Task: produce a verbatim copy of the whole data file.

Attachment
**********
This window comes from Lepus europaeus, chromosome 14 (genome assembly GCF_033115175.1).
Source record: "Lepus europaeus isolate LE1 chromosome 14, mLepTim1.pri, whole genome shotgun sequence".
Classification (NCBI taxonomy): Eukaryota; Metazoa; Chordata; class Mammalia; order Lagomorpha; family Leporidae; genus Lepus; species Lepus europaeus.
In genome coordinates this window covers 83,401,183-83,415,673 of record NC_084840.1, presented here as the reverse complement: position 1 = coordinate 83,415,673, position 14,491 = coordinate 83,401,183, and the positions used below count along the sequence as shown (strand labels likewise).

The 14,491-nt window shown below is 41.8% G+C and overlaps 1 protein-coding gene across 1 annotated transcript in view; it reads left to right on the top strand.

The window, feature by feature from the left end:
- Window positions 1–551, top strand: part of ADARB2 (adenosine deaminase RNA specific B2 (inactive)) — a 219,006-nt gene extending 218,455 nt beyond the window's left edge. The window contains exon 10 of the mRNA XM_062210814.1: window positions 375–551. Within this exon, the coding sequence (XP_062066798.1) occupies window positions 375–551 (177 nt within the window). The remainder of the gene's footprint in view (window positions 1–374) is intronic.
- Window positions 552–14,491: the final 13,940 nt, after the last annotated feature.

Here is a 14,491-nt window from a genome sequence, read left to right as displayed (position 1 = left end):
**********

This window comes from Lepus europaeus, chromosome 14 (genome assembly GCF_033115175.1).
Source record: "Lepus europaeus isolate LE1 chromosome 14, mLepTim1.pri, whole genome shotgun sequence".
Classification (NCBI taxonomy): Eukaryota; Metazoa; Chordata; class Mammalia; order Lagomorpha; family Leporidae; genus Lepus; species Lepus europaeus.
In genome coordinates this window covers 83,401,183-83,415,673 of record NC_084840.1, presented here as the reverse complement: position 1 = coordinate 83,415,673, position 14,491 = coordinate 83,401,183, and the positions used below count along the sequence as shown (strand labels likewise).

The 14,491-nt window shown below is 41.8% G+C and overlaps 1 protein-coding gene across 1 annotated transcript in view; it reads left to right on the top strand.

The window, feature by feature from the left end:
- Window positions 1–551, top strand: part of ADARB2 (adenosine deaminase RNA specific B2 (inactive)) — a 219,006-nt gene extending 218,455 nt beyond the window's left edge. The window contains exon 10 of the mRNA XM_062210814.1: window positions 375–551. Within this exon, the coding sequence (XP_062066798.1) occupies window positions 375–551 (177 nt within the window). The remainder of the gene's footprint in view (window positions 1–374) is intronic.
- Window positions 552–14,491: the final 13,940 nt, after the last annotated feature.

Here is a 14,491-nt window from a genome sequence, read left to right as displayed (position 1 = left end):